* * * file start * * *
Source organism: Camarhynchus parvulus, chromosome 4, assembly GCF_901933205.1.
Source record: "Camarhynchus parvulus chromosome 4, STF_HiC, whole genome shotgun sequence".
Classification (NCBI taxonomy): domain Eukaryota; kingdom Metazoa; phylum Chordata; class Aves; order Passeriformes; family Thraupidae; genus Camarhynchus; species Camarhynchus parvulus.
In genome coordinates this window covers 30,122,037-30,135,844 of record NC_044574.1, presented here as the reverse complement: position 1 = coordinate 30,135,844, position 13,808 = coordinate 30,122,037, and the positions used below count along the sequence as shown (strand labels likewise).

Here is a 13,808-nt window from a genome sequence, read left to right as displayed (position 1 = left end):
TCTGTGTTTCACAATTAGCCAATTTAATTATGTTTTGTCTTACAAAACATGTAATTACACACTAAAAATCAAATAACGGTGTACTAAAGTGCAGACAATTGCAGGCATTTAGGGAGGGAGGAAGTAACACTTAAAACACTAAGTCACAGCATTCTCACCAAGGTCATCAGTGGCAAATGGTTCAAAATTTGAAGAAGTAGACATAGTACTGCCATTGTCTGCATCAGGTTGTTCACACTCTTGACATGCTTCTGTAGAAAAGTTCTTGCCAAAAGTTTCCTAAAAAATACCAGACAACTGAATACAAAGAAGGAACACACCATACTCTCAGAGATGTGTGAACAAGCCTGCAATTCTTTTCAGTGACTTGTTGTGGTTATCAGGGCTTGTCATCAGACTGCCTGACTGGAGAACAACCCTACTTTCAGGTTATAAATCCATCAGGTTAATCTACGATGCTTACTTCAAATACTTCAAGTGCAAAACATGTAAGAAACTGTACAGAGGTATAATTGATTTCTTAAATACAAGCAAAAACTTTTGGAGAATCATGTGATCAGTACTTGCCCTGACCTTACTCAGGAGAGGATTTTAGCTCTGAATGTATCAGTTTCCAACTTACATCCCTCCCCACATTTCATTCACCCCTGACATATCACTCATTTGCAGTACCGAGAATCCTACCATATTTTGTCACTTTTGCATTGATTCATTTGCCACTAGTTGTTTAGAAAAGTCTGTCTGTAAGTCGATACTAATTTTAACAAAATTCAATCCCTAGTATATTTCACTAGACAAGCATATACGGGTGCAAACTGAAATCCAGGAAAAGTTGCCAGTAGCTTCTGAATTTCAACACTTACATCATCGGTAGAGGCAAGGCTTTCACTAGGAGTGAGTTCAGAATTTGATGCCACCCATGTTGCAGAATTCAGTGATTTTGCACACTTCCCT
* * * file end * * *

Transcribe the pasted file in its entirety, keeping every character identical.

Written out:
Source organism: Camarhynchus parvulus, chromosome 4, assembly GCF_901933205.1.
Source record: "Camarhynchus parvulus chromosome 4, STF_HiC, whole genome shotgun sequence".
Classification (NCBI taxonomy): domain Eukaryota; kingdom Metazoa; phylum Chordata; class Aves; order Passeriformes; family Thraupidae; genus Camarhynchus; species Camarhynchus parvulus.
In genome coordinates this window covers 30,122,037-30,135,844 of record NC_044574.1, presented here as the reverse complement: position 1 = coordinate 30,135,844, position 13,808 = coordinate 30,122,037, and the positions used below count along the sequence as shown (strand labels likewise).

Here is a 13,808-nt window from a genome sequence, read left to right as displayed (position 1 = left end):
TCTGTGTTTCACAATTAGCCAATTTAATTATGTTTTGTCTTACAAAACATGTAATTACACACTAAAAATCAAATAACGGTGTACTAAAGTGCAGACAATTGCAGGCATTTAGGGAGGGAGGAAGTAACACTTAAAACACTAAGTCACAGCATTCTCACCAAGGTCATCAGTGGCAAATGGTTCAAAATTTGAAGAAGTAGACATAGTACTGCCATTGTCTGCATCAGGTTGTTCACACTCTTGACATGCTTCTGTAGAAAAGTTCTTGCCAAAAGTTTCCTAAAAAATACCAGACAACTGAATACAAAGAAGGAACACACCATACTCTCAGAGATGTGTGAACAAGCCTGCAATTCTTTTCAGTGACTTGTTGTGGTTATCAGGGCTTGTCATCAGACTGCCTGACTGGAGAACAACCCTACTTTCAGGTTATAAATCCATCAGGTTAATCTACGATGCTTACTTCAAATACTTCAAGTGCAAAACATGTAAGAAACTGTACAGAGGTATAATTGATTTCTTAAATACAAGCAAAAACTTTTGGAGAATCATGTGATCAGTACTTGCCCTGACCTTACTCAGGAGAGGATTTTAGCTCTGAATGTATCAGTTTCCAACTTACATCCCTCCCCACATTTCATTCACCCCTGACATATCACTCATTTGCAGTACCGAGAATCCTACCATATTTTGTCACTTTTGCATTGATTCATTTGCCACTAGTTGTTTAGAAAAGTCTGTCTGTAAGTCGATACTAATTTTAACAAAATTCAATCCCTAGTATATTTCACTAGACAAGCATATACGGGTGCAAACTGAAATCCAGGAAAAGTTGCCAGTAGCTTCTGAATTTCAACACTTACATCATCGGTAGAGGCAAGGCTTTCACTAGGAGTGAGTTCAGAATTTGATGCCACCCATGTTGCAGAATTCAGTGATTTTGCACACTTCCCT